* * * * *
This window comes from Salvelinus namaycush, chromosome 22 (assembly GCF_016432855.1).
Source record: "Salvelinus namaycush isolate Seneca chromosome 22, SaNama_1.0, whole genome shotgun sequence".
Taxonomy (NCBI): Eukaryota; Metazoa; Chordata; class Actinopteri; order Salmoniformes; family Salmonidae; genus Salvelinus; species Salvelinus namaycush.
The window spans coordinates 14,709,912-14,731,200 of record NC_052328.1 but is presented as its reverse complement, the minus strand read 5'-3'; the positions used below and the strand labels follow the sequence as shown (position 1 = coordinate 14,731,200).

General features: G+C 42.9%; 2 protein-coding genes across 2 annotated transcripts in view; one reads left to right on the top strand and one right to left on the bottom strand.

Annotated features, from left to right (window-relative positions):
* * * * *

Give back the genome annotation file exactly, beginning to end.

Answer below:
This window comes from Salvelinus namaycush, chromosome 22 (assembly GCF_016432855.1).
Source record: "Salvelinus namaycush isolate Seneca chromosome 22, SaNama_1.0, whole genome shotgun sequence".
Taxonomy (NCBI): Eukaryota; Metazoa; Chordata; class Actinopteri; order Salmoniformes; family Salmonidae; genus Salvelinus; species Salvelinus namaycush.
The window spans coordinates 14,709,912-14,731,200 of record NC_052328.1 but is presented as its reverse complement, the minus strand read 5'-3'; the positions used below and the strand labels follow the sequence as shown (position 1 = coordinate 14,731,200).

General features: G+C 42.9%; 2 protein-coding genes across 2 annotated transcripts in view; one reads left to right on the top strand and one right to left on the bottom strand.

Annotated features, from left to right (window-relative positions):